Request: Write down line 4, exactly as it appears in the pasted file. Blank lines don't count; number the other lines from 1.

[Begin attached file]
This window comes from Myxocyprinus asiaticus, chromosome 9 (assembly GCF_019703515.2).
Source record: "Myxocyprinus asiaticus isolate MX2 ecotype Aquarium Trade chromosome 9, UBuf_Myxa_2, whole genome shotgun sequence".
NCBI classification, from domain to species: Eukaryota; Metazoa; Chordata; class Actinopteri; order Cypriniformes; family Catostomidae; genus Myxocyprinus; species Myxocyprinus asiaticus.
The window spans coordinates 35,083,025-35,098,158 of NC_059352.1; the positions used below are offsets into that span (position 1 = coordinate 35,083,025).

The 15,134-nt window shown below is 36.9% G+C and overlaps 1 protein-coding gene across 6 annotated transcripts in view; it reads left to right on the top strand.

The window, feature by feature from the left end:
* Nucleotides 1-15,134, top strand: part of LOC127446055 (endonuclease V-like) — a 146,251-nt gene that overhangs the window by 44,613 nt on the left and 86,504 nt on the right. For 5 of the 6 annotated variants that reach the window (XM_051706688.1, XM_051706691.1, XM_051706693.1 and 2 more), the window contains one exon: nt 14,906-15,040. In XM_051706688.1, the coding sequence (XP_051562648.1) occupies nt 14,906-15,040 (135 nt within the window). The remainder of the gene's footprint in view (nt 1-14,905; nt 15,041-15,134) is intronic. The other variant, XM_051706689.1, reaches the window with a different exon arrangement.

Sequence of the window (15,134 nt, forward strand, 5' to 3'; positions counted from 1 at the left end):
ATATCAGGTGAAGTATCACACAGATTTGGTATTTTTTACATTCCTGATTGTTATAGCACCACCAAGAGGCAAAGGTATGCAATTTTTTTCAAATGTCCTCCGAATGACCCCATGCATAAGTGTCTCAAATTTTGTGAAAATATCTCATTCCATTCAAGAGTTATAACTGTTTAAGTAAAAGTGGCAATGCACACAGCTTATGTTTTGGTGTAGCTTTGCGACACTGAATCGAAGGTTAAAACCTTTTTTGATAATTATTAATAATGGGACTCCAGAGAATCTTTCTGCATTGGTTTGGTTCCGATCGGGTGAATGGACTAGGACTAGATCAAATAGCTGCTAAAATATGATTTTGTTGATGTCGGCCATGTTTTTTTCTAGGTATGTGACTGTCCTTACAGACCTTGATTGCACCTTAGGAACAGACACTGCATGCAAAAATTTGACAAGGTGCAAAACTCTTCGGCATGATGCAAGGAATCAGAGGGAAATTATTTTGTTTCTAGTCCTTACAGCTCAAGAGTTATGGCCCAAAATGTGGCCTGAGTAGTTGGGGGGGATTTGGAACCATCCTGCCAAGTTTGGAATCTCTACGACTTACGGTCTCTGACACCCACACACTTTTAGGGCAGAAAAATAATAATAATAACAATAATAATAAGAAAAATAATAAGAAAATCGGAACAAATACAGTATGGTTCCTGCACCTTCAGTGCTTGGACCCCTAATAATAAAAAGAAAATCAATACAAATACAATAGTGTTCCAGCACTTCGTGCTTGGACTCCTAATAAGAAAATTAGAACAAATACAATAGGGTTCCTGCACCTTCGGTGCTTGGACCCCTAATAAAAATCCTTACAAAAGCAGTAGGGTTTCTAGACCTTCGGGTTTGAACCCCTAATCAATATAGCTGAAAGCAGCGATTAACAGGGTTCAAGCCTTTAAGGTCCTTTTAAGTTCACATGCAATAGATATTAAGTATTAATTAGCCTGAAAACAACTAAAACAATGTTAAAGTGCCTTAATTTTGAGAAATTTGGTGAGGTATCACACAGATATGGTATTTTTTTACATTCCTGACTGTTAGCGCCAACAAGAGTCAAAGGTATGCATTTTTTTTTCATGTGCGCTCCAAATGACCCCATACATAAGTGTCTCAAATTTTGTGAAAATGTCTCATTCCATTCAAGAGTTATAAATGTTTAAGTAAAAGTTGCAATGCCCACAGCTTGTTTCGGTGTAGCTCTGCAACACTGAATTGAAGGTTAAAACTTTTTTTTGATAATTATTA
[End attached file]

The window spans coordinates 35,083,025-35,098,158 of NC_059352.1; the positions used below are offsets into that span (position 1 = coordinate 35,083,025).